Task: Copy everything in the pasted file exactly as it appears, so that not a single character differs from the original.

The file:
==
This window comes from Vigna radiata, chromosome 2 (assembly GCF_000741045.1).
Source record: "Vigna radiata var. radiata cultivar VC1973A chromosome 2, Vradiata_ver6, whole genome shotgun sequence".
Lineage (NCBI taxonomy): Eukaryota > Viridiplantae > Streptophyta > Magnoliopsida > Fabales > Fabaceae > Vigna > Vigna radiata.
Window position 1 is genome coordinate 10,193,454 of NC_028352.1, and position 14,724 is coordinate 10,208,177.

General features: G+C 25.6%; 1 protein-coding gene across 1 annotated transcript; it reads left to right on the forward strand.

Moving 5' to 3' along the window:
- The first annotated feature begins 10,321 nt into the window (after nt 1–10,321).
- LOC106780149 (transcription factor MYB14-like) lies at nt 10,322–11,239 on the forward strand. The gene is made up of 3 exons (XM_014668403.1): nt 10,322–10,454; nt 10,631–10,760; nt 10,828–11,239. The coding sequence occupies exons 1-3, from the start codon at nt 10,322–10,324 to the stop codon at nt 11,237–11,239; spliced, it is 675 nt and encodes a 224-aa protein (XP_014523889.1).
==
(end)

This window comes from Vigna radiata, chromosome 2 (assembly GCF_000741045.1).
Source record: "Vigna radiata var. radiata cultivar VC1973A chromosome 2, Vradiata_ver6, whole genome shotgun sequence".
Lineage (NCBI taxonomy): Eukaryota > Viridiplantae > Streptophyta > Magnoliopsida > Fabales > Fabaceae > Vigna > Vigna radiata.
Window position 1 is genome coordinate 10,193,454 of NC_028352.1, and position 14,724 is coordinate 10,208,177.

General features: G+C 25.6%; 1 protein-coding gene across 1 annotated transcript; it reads left to right on the forward strand.

Moving 5' to 3' along the window:
- The first annotated feature begins 10,321 nt into the window (after nt 1–10,321).
- LOC106780149 (transcription factor MYB14-like) lies at nt 10,322–11,239 on the forward strand. The gene is made up of 3 exons (XM_014668403.1): nt 10,322–10,454; nt 10,631–10,760; nt 10,828–11,239. The coding sequence occupies exons 1-3, from the start codon at nt 10,322–10,324 to the stop codon at nt 11,237–11,239; spliced, it is 675 nt and encodes a 224-aa protein (XP_014523889.1).